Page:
Of course at the end of the day we want to take our little brand and show it the money. This time last year this company was a hope and a dream that was about to launch. Today we’re having conversations with major tech companies about mutually beneficial relationships and we stand on the edge of a product launch that we hope will propel our brand awareness and sales into the stratosphere. We want to be ridiculously and unapologetically successful but do so in such a way that we all keep our dignity. Obtaining success with honor is more rare than it should be but it’s possible. You guys share that philosophy which, again, is why you’re right for us.

So, while I could have just said, “Good meeting yesterday. We’re excited to be working with you,” it seems to me you guys deserve something with a little more thoughtfulness…hence this email.

Whether you’re a Jerry Maguire fan or not doesn’t really matter but I like what we have here and Jerry seemed to provide an appropriate backdrop to these thoughts. Thanks for being great hosts yesterday. Let’s roll.

And that was it. We found out later that day that several people on the team printed the email and that one person started crying. James, the agency president, said it was one of the best emails he had ever received.

Here’s the thing, I meant everything in that email. I wasn’t trying to manipulate them but I did want to earn their hearts for the project and it worked.

Over the next several months we saw the PR team give our little brand their heart and soul. The vice president, Vicky, even admitted secretly that they spent more time on our project than the budget allowed but they were so committed to our success they just had to do it. We had their hearts on the project and that was all we could ask for.

5 Keys To A Meaningful Email
You can draft a meaningful email too. Start with these five elements:

1. Be Sincere: If you don’t mean what you say they’ll know it. Insincerity is hard to cover up. Sincerity is hard to fake.

2. Be Personable: Speak in first person and infuse the email with your own personality.

3. Be Vulnerable: Speak plainly and don’t hold back on your fears, concerns, excitement or any other feelings. You’re writing emotionally to connect emotionally.

4. Be Clear: Make sure your intentions are obvious and your reason for sending the email is abundantly clear to everyone who reads it.

5. Be Candid: Say it like you would say it if you were talking to them. Address the difficulty or admit that the email is unusual for you. Put your guard down if you want them to put theirs down.

Email is just another way to communicate the written word. Sure, it’s usually for information or data, but what if it actually moved someone. Put some heart into that next significant email and see what happens if you attempt something more meaningful.

Posted in Case study | Leave a comment

Social Media Crisis? Try the OFF Method

This might be a wake up call, but social media has altered the style and tone your company should use in its communications. This will never be more evident than when you’re dealing with a crisis. You need to be personal, sincere and most of all keep the human element in front of you at all times. The last thing you want to do is sound like a heartless corporation run by robots tasked to save the bottom line at all costs. Humanity and humility are like gold on social media. The more of each you inject into your responses the better you’ll be.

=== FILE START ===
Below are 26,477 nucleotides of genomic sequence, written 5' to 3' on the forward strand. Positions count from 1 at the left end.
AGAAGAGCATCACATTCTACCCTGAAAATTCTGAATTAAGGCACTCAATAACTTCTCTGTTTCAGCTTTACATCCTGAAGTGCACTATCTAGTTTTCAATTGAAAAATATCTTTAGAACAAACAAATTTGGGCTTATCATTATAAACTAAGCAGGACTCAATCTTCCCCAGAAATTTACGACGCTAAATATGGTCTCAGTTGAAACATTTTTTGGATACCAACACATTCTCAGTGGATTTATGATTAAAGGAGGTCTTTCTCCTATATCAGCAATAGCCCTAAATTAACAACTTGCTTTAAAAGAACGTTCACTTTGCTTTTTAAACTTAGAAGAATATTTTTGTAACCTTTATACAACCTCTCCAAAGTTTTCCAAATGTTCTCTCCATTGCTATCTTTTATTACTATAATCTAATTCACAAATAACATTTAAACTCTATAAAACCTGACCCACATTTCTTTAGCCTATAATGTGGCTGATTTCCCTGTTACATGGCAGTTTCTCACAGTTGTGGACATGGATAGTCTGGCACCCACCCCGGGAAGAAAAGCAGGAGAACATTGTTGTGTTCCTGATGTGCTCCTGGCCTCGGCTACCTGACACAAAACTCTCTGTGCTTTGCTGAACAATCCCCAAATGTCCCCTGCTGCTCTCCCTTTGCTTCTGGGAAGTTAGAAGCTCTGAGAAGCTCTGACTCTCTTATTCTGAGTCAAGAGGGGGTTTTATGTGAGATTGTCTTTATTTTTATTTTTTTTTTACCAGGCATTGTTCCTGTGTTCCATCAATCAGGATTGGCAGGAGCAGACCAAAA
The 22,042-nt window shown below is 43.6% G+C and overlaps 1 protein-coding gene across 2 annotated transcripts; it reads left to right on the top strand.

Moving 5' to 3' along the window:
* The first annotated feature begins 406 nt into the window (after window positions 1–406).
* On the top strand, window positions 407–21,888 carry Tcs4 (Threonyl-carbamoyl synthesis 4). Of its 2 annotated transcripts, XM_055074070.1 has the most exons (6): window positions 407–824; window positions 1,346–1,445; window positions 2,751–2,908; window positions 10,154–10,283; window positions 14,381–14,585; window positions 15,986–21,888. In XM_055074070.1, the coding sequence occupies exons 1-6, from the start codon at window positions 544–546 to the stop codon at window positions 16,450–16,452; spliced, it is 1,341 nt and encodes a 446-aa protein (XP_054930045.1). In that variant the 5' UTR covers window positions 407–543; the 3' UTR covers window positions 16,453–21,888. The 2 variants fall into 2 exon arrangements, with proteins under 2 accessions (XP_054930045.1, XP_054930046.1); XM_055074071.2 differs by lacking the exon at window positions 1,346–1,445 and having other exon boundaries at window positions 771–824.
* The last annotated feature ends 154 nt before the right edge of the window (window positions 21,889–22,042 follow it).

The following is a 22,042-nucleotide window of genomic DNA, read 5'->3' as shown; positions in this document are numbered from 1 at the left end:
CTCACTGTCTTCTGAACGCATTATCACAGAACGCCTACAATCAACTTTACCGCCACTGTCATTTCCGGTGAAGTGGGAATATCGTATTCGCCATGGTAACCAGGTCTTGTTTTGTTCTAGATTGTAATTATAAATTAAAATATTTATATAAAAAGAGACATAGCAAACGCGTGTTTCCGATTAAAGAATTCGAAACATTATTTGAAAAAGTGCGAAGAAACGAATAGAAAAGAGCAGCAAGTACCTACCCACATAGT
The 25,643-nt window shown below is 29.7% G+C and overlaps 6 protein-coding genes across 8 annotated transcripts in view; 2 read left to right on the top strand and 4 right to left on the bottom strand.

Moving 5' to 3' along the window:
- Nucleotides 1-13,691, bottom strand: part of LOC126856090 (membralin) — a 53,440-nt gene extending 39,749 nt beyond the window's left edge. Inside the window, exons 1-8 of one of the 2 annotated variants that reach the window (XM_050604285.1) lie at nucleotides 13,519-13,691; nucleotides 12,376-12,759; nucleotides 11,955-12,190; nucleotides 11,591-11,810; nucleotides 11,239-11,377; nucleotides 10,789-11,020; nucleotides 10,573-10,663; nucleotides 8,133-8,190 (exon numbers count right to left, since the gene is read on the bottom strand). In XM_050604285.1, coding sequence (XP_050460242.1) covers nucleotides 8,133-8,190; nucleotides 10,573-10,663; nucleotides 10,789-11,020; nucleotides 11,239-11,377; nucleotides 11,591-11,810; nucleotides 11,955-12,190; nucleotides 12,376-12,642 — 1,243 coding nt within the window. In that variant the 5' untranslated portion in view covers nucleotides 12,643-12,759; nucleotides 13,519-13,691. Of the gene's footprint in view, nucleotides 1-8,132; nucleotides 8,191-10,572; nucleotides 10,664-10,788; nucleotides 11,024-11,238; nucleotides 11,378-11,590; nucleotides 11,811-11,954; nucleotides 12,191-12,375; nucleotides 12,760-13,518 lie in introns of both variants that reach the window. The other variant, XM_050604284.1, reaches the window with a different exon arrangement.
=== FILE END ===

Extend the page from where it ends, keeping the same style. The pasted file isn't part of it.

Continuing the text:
The lifeblood of social media is people connecting with other people. The temptation in a corporate crisis situation is to create generic responses for the masses. That’s the opposite of what you do in social media. You need specific responses for individuals. Even if you’re saying the same basic thing to a hundred people on Twitter, just taking the time to respond individually to people is huge. It shows that you care. It shows that you’re human. It shows that you’re trying. It shows everyone else who’s observing the situation that you’re genuinely attempting to make things right. Don’t do what Epicurious did after an unfortunate few tweets following the Boston Marathon bombing in 2013. As you can see, it’s hardly a comforting response:


Be On The OFF Method
It may sound strange but if you have the endurance and have handled a crisis well from the outset you’ll find you can actually make gains after the dust settles. To do this use the OFF method from the moment you learn about the crisis:

O – Own it.

F – Fix it.

F – Flip it.

Own it
Owning the problem doesn’t mean you’re admitting you’re the problem. It means you’re going to take the lead on getting to the bottom of it. If you find out your product is, in fact, the issue, do what needs to be done to remove the products and make the appropriate public announcements. Be sure to follow up specifically with people who reached out to you early on. Don’t assume that a public announcement will help those early individuals concerned about the problem as much as a more personal comment and apology.

Owning it also means that if your company has done anything wrong, you’re going to say so. When you apologize you don’t want to use words that sound like you’re dodging responsibility. Be direct. Be specific. Be genuine. Perhaps you need to record a video message from your CEO explaining the problem, apologizing and then outlining the steps the company is taking. Post the video to YouTube and your Facebook page. Make it available on your company website. Once you own a problem you greatly help your chances of controlling the message and the long-term impact on your brand.

Fix it
Now that you own the problem it’s time to start fixing it. If you need to issue a recall or follow a series of procedures, you’re obviously going to be in full swing there. On the social media front give regular updates about the process. The people who have been impacted will care. In the absence of communication consumers can begin to assume things about you that won’t necessarily be true. In the presence of communication, they will have to work much harder to come to those same assumptions. This means you may show pictures of your product being loaded back into boxes from a grocery store just to drive the point home that you’re on top of a recall.